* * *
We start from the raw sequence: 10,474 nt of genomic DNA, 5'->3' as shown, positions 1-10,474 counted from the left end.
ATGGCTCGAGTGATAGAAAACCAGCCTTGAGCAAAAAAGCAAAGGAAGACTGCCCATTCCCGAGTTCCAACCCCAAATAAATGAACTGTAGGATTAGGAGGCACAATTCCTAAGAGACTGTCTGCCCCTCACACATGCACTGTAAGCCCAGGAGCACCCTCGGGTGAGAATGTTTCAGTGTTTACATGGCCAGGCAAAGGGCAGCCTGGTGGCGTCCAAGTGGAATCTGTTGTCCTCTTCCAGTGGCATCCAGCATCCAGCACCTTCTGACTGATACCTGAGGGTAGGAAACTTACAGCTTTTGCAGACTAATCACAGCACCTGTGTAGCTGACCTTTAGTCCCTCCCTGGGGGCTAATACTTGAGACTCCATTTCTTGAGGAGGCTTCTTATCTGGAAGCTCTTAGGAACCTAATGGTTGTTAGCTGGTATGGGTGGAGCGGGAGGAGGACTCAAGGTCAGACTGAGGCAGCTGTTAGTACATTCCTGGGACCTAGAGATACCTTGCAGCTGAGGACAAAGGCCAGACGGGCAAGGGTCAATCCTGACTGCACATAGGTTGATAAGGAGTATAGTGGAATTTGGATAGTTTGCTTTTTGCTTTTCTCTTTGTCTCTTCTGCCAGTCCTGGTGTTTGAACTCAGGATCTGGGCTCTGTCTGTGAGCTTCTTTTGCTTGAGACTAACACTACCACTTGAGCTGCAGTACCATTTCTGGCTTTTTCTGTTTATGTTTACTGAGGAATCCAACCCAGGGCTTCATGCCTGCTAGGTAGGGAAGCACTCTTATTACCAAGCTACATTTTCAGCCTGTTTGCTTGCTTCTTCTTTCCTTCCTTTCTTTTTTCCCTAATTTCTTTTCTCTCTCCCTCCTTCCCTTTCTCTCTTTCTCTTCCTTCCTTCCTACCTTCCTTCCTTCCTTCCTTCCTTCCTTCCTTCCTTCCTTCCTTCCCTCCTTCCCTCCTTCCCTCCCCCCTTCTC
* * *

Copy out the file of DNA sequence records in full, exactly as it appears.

We start from the raw sequence: 10,474 nt of genomic DNA, 5'->3' as shown, positions 1-10,474 counted from the left end.
ATGGCTCGAGTGATAGAAAACCAGCCTTGAGCAAAAAAGCAAAGGAAGACTGCCCATTCCCGAGTTCCAACCCCAAATAAATGAACTGTAGGATTAGGAGGCACAATTCCTAAGAGACTGTCTGCCCCTCACACATGCACTGTAAGCCCAGGAGCACCCTCGGGTGAGAATGTTTCAGTGTTTACATGGCCAGGCAAAGGGCAGCCTGGTGGCGTCCAAGTGGAATCTGTTGTCCTCTTCCAGTGGCATCCAGCATCCAGCACCTTCTGACTGATACCTGAGGGTAGGAAACTTACAGCTTTTGCAGACTAATCACAGCACCTGTGTAGCTGACCTTTAGTCCCTCCCTGGGGGCTAATACTTGAGACTCCATTTCTTGAGGAGGCTTCTTATCTGGAAGCTCTTAGGAACCTAATGGTTGTTAGCTGGTATGGGTGGAGCGGGAGGAGGACTCAAGGTCAGACTGAGGCAGCTGTTAGTACATTCCTGGGACCTAGAGATACCTTGCAGCTGAGGACAAAGGCCAGACGGGCAAGGGTCAATCCTGACTGCACATAGGTTGATAAGGAGTATAGTGGAATTTGGATAGTTTGCTTTTTGCTTTTCTCTTTGTCTCTTCTGCCAGTCCTGGTGTTTGAACTCAGGATCTGGGCTCTGTCTGTGAGCTTCTTTTGCTTGAGACTAACACTACCACTTGAGCTGCAGTACCATTTCTGGCTTTTTCTGTTTATGTTTACTGAGGAATCCAACCCAGGGCTTCATGCCTGCTAGGTAGGGAAGCACTCTTATTACCAAGCTACATTTTCAGCCTGTTTGCTTGCTTCTTCTTTCCTTCCTTTCTTTTTTCCCTAATTTCTTTTCTCTCTCCCTCCTTCCCTTTCTCTCTTTCTCTTCCTTCCTTCCTACCTTCCTTCCTTCCTTCCTTCCTTCCTTCCTTCCTTCCTTCCTTCCCTCCTTCCCTCCTTCCCTCCCCCCTTCTC